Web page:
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Success Habits That Work | Lynnette McKinley

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Success Habits That Work - Lynnette McKinley

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Success Habits That Work | Lynnette McKinley

  1. 1. Lynnette McKinley Managing Partner McKinley Partners LLC Success Habits That Work
  2. 2. Is your success limited by your habits?
  3. 3. All of these questions are designed to identify behaviors or thought- patterns that are often dictated by our HABITS. How did you score?
  4. 4. Work on them for 30 days and retake this test – the goal is to have your answers move to from #1 or #2 to #3 Identify Habits to Change
  5. 5. Are you Willing To Choose the Unknown? The Black Door
  6. 6. Change will take sacrifice, commitment, focus, and faith to develop new habits. It will stretch you, test you, grow you, and mold you into a person of character and purpose. This is not about “trying.” It is either you will or you will not; there is no in-between. Let’s open the black door!
  7. 7. Success Principle #1: Plan your work and work your plan. THE VALUE OF WRITTEN GOALS
  8. 8. Study conducted at Harvard Business School 1979 MBA Program “What They Don’t Teach You at Harvard Business School,” by Mark McCormack THE VALUE OF WRITTEN GOALS
  9. 9. THE VALUE OF WRITTEN GOALS Students were asked: “Have you set clear, written goals for your future and made plans to accomplish them?”
  10. 10. THE VALUE OF WRITTEN GOALS The study showed: • Only 3% of the students had written goals. • 13% had unwritten goals. • 84% had no goals at all.
  11. 11. THE VALUE OF WRITTEN GOALS Ten years later, they interviewed the same group of students and discovered the following: • The 13% with goals earned 2X as much as the 84% with no goals. • The 3% with clear, written goals earned 10X as much as the other 97% put together.
  12. 12. THE VALUE OF WRITTEN GOALS If written goals are so important, why don’t people set them? Bryan Tracy, in his best-selling book, “Goals!” shares 4 reasons why people don’t set goals.
  13. 13. THE VALUE OF WRITTEN GOALS 1. Don’t think goals are important: If your sphere of Influence does not commit to goal setting, then there is a good chance you will not commit to goals either. Philosophy: You become the average of the five people you hang around the most.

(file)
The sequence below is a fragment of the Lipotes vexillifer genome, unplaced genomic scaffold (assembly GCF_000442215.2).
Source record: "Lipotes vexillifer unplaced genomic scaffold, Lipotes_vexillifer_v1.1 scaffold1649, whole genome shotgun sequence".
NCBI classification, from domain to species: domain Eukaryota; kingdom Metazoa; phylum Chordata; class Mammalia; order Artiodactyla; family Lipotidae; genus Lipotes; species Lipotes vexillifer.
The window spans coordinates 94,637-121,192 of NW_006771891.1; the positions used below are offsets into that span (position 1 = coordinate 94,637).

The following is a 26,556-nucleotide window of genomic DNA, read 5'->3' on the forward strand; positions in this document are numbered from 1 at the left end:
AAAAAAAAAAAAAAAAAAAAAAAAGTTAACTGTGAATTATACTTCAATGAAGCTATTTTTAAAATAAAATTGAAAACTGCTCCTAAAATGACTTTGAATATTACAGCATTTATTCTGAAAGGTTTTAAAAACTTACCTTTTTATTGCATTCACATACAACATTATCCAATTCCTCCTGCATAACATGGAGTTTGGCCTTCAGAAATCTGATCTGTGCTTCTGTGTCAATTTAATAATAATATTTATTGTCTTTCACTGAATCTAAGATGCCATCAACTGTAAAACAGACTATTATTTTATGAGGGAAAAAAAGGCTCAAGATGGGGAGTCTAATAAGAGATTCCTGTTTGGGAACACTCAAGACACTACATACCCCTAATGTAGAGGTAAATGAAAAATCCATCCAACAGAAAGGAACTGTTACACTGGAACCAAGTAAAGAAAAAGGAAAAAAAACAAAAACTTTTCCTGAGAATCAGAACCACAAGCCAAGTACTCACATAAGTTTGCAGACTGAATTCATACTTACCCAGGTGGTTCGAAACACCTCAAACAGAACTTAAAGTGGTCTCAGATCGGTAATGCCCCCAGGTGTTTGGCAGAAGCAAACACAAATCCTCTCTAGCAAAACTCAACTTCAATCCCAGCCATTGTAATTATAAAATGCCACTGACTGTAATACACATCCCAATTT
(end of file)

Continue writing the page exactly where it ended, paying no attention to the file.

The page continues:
14. 14. THE VALUE OF WRITTEN GOALS 2. Don’t know how to set goals: Most goals are so general that they are simply wishes that never get realized. SMART Goals, on the other hand, are specific, measurable, attainable, relevant, and time bound.
  15. 15. THE VALUE OF WRITTEN GOALS 3. Fear of Failure: The majority of people unconsciously sabotage their success by not setting goals in fear they might fail. Yet failure is a part of every success Story. The key is to fall forward!
  16. 16. THE VALUE OF WRITTEN GOALS 4. Fear of Rejection: The fear of man paralyzes people into a life of average. They are afraid to set a goal in fear of criticism if they do not accomplish it.
  17. 17. BOOK RECOMMENDATION Deals specifically with: • Fear of Failure • Fear of Rejection • Fear of Punishment • Fear of Shame By Robert McGee
  18. 18. THE VALUE OF WRITTEN GOALS • Make a habit of daily goal setting for the rest of your life. • Focus on what you WANT rather than what you don’t want. • Resolve to be an intentional, goal-seeking person determined to move passionately toward the things that you want.
  19. 19. THE VALUE OF WRITTEN GOALS
  20. 20. THE VALUE OF WRITTEN GOALS FAMILY LIFE PHYSICAL & HEALTH
  21. 21. THE VALUE OF WRITTEN GOALS For each area important to YOU: What is your REALITY? (What do you have?) What are your HABITS? (What you must do and/or become.) What is your DREAM? (What do you want?)
  22. 22. THE VALUE OF WRITTEN GOALS Creating SMART Goals SPECIFIC – A specific goal is more likely to be accomplished than a general goal. It will target a particular area in your life or business that you want to improve. A specific goal will answer the following:
  23. 23. THE VALUE OF WRITTEN GOALS • What do I want to accomplish? • Why do I want to accomplish it? • Who will be part of making this happen? • Where will I accomplish this goal? Example: ”I want to be successful” is too vague. “I want to increase my income” is more specific.
  24. 24. THE VALUE OF WRITTEN GOALS MEASURABLE – Measuring your progress will help you focus and keep on track to reach your goal by the target date. Creating a daily habit to reach this goal inspires you to keep moving forward.
  25. 25. THE VALUE OF WRITTEN GOALS A measurable goal will answer the following: • How much? • How many? • How will I know when I met my goal? Example: “I want to increase my income by $10,000.”
  26. 26. THE VALUE OF WRITTEN GOALS ATTAINABLE – Identify a specific goal that can be measured, then make sure you are willing and able to accomplish it. Think of the possibilities, but be aware of your own personal limitations. If you were not blessed with a singing voice, your goal should not be to score a record deal!